Arab Today, arab today shareholders debate bitterly contested samsung merger
Last Updated : GMT 18:13:02
Arab Today, arab today
Arab Today, arab today

Shareholders debate bitterly contested Samsung merger

Arab Today, arab today

Arab Today, arab today Shareholders debate bitterly contested Samsung merger

Samsung C&T
Seoul - AFP

Shareholders met Friday to vote on one of South Korea's most bitterly contested corporate mergers, with the country's dominant conglomerate, Samsung, facing an unprecedented challenge from stakeholder activists led by a US hedge fund.

The proposed merger of two Samsung Group units would see the group's de facto holding company, Cheil Industries, take over construction firm Samsung C&T in an all-stock deal.

For Samsung's founding Lee family, the merger is a crucial step in its strategy to consolidate its control of the giant, multi-headed conglomerate, ahead of a generational transfer of power from ailing patriarch Lee Kun-Hee.

But a significant number of C&T investors, rallied by US hedge fund Elliott Associates -- the company's second-largest single shareholder -- have loudly contested the takeover, arguing that it wilfully undervalues the C&T share price.

"The company is trying to forcibly push through with the merger which is absolutely unfair and unreasonable," Elliott lawyer Choi Young-Ik told Friday's shareholder meeting.

"I sincerely urge you to vote against it," Choi said.

Samsung C&T executives have argued that the takeover makes good business sense and will enhance shareholder value in the long-run, with a more competitive merged company that could target sales of 60 trillion won ($52 billion) by 2020.

- The 'only path' forward -

"Given the difficult global economic situation, the only path to secure the future of the company will be found in the merger, which will maximise synergy and help secure new growth engines," CEO Choi Chi-Hun told the meeting.

Samsung needs a two-thirds majority shareholder majority to push the merger through.

Experts say the outcome is too close to call following weeks of intense campaigning and lobbying by both sides -- in the courts, the media and on the doorsteps of individual retail shareholders.

A defeat for Samsung would be a landmark moment for shareholder activism in South Korea, where family-run conglomerates, or "chaebol," dominate the economy and are used to running their businesses with minimum investor interference.

For Samsung it would be a major blow that could have a significant knock-on effect for its strategy of streamlining the group into fewer, larger companies.

The family already controls Cheil and taking over C&T would solidify its grip on the entire conglomerate because the affiliate holds more than $10 billion in shares of Samsung Group units.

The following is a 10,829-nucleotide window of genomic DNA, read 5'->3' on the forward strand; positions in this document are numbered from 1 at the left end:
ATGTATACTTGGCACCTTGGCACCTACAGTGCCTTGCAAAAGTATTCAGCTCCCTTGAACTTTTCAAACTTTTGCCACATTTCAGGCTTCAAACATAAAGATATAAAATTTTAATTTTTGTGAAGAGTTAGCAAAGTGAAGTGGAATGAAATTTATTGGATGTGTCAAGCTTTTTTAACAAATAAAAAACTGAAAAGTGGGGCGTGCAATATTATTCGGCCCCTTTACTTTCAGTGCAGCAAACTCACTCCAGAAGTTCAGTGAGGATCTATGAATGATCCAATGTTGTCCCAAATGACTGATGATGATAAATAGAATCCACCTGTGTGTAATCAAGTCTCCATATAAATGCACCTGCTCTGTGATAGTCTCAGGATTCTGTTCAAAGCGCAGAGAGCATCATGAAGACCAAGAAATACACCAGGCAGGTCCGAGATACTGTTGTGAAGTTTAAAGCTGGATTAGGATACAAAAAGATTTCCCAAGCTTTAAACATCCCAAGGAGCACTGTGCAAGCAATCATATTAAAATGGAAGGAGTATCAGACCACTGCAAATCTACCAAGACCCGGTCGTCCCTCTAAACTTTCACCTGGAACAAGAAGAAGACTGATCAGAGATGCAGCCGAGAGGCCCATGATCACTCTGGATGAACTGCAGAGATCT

- Sweetheart deal? -

Elliot's argument is that C&T is being offered for takeover in what amounts to a sweetheart deal that penalises its shareholders.

"We think that this merger ought not to happen as it's structured," the hedge fund's owner, Paul Elliott Singer, told an investor conference in New York on Wednesday.

"We think it's also important for the way Korea and Korean corporate governance is perceived in the world," Singer said.

Nationalist voices in the South Korean media have sought to portray the proxy battle as corporate Korea's fight against pernicious outside influence, with some commentaries straying into far-right territory with remarks about ruthless Jewish financiers.

The remarks forced Samsung to issue a statement, condemning anti-Semitism "in all its forms."

Many eyes Friday were on the state-backed National Pension Service (NPS) -- the biggest single shareholder in Samsung C&T, with a near-12 percent stake that could swing the final vote either way.

Last Friday, the NPS said it had reached a decision on how it would vote, but declined to reveal its intentions before the shareholders' meet.

In an unprecedented show of domestic shareholder activism, more than 3,000 individual investors have created an online forum aimed at blocking the C&T takeover.

Kang Dong-Ok, an activist representing small shareholders, said Samsung had been playing a "dirty game" -- knocking on the doors of people's homes and visiting them at their workplace.

"Some small shareholders who initially opposed the merger, have ended up giving them proxies to avoid further harassment," he told Friday's meeting.

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